Philadelphia 76ers

Sixers first-half review: Bynum's absence felt in big way

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Sixers first-half review: Bynum's absence felt in big way

Yeah, the waiting is the hardest part …
--Tom Petty

Undoubtedly, one single player and one solitary story have dominated the Sixers’ season.

No, we don’t need a road map to figure this out …

So as we sit and wait for Andrew Bynum’s knees to cooperate and give us a proper basketball season in Philadelphia, let’s contemplate the lost first half in which the Sixers limped to a 22-29 record that was defined by those pesky injuries and a dysfunctional roster.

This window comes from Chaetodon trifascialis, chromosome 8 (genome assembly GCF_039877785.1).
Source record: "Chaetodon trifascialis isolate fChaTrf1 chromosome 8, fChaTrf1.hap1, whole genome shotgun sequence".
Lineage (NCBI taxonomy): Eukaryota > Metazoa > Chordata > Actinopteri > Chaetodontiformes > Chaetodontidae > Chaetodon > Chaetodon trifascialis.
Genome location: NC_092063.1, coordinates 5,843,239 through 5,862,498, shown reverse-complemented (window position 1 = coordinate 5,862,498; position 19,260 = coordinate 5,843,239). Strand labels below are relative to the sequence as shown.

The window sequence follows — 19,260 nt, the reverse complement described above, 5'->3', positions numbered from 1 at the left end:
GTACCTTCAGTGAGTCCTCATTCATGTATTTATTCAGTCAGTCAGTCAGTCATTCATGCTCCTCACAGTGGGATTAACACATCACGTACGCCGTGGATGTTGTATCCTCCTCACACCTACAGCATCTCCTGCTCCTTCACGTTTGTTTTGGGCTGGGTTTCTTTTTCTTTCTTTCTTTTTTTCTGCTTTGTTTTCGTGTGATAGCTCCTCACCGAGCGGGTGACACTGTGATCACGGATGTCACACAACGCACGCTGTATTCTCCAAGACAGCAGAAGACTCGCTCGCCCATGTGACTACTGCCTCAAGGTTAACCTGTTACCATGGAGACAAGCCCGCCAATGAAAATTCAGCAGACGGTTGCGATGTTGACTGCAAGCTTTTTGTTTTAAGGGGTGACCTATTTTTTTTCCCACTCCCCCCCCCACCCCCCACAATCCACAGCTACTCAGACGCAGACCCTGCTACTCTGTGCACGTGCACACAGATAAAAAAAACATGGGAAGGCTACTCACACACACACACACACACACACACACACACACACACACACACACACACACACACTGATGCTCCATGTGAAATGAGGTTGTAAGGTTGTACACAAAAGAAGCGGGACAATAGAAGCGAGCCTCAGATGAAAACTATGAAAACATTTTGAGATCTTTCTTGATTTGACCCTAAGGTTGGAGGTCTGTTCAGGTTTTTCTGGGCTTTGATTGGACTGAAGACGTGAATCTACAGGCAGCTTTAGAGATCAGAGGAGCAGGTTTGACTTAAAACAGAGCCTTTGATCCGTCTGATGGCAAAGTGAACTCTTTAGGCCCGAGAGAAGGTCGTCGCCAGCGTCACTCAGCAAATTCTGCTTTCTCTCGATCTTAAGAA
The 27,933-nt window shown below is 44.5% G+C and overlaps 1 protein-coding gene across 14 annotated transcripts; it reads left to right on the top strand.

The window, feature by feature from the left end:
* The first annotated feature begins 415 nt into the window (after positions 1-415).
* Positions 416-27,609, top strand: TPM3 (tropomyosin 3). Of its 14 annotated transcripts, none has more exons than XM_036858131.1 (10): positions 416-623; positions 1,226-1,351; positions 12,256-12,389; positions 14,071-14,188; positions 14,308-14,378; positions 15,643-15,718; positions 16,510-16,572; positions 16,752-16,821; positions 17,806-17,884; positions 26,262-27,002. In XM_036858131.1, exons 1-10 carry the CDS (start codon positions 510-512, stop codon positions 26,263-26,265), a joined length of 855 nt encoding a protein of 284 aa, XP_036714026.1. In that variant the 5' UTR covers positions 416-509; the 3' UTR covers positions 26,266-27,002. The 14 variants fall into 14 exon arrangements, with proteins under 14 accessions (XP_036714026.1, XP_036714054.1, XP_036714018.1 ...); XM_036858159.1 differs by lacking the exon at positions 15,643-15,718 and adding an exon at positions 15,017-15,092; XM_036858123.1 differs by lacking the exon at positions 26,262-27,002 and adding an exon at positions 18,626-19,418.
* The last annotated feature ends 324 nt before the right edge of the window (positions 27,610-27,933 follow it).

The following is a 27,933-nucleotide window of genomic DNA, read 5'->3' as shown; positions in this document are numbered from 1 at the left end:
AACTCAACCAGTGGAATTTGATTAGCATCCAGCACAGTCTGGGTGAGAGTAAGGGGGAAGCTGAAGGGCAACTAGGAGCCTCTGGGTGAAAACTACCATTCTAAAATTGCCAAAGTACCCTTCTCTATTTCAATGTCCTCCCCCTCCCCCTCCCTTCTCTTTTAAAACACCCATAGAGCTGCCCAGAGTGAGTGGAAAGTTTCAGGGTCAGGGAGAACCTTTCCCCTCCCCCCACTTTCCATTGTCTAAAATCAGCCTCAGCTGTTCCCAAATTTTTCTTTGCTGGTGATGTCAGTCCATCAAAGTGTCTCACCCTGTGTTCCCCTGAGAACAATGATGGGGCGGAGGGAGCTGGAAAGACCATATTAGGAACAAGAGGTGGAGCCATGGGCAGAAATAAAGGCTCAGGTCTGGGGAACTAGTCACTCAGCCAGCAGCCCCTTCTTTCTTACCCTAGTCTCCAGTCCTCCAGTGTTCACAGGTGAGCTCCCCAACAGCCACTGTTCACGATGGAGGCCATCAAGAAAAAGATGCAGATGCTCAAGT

Deep breath now …

Obviously, the Sixers were built with Bynum in mind. In a mediocre world -- forget perfect -- the Sixers’ offense and defense would all flow through the dominant big man. More importantly, the trickle-down effect that Bynum would create was supposed to be incredible. With a center demanding all of the attention, point guard Jrue Holiday wouldn’t face so many double-teams on offense, nor would he be the focus of every team’s pick-and-roll on defense.

Imagine Holiday with his quickness and passing savvy negotiating the offense without being held back by the total focus of the opposition’s game plan. Averaging nearly 19 points and nine assists per game, Holiday just might have been able to improve upon those statistics with a bona fide big man.

Bynum’s presence would have done wonders for the Sixers’ perimeter game, too. Remember during the exhibition season when the Sixers had a knack for drilling those transition and kick-out three-pointers? Wonder why that went away when the regular season began?